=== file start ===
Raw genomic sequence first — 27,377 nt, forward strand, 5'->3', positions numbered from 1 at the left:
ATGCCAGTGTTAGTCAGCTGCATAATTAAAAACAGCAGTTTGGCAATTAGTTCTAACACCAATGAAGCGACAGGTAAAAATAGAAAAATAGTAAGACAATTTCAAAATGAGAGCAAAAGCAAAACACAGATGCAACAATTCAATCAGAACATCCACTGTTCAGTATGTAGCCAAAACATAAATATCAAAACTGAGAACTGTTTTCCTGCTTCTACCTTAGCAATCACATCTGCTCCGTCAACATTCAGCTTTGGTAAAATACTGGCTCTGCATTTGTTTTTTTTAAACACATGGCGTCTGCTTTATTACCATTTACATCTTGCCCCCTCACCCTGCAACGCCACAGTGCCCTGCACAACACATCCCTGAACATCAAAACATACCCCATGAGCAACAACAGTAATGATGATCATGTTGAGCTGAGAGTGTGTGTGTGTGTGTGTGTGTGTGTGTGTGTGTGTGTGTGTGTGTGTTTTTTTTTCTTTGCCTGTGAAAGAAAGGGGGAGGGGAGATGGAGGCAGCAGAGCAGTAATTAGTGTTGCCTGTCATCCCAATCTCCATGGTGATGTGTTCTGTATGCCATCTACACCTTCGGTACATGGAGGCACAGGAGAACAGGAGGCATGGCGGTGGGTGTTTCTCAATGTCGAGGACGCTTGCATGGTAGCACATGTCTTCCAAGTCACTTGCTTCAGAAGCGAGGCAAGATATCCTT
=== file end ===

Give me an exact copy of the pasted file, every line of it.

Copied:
Raw genomic sequence first — 27,377 nt, forward strand, 5'->3', positions numbered from 1 at the left:
ATGCCAGTGTTAGTCAGCTGCATAATTAAAAACAGCAGTTTGGCAATTAGTTCTAACACCAATGAAGCGACAGGTAAAAATAGAAAAATAGTAAGACAATTTCAAAATGAGAGCAAAAGCAAAACACAGATGCAACAATTCAATCAGAACATCCACTGTTCAGTATGTAGCCAAAACATAAATATCAAAACTGAGAACTGTTTTCCTGCTTCTACCTTAGCAATCACATCTGCTCCGTCAACATTCAGCTTTGGTAAAATACTGGCTCTGCATTTGTTTTTTTTAAACACATGGCGTCTGCTTTATTACCATTTACATCTTGCCCCCTCACCCTGCAACGCCACAGTGCCCTGCACAACACATCCCTGAACATCAAAACATACCCCATGAGCAACAACAGTAATGATGATCATGTTGAGCTGAGAGTGTGTGTGTGTGTGTGTGTGTGTGTGTGTGTGTGTGTGTGTGTGTGTTTTTTTTTCTTTGCCTGTGAAAGAAAGGGGGAGGGGAGATGGAGGCAGCAGAGCAGTAATTAGTGTTGCCTGTCATCCCAATCTCCATGGTGATGTGTTCTGTATGCCATCTACACCTTCGGTACATGGAGGCACAGGAGAACAGGAGGCATGGCGGTGGGTGTTTCTCAATGTCGAGGACGCTTGCATGGTAGCACATGTCTTCCAAGTCACTTGCTTCAGAAGCGAGGCAAGATATCCTT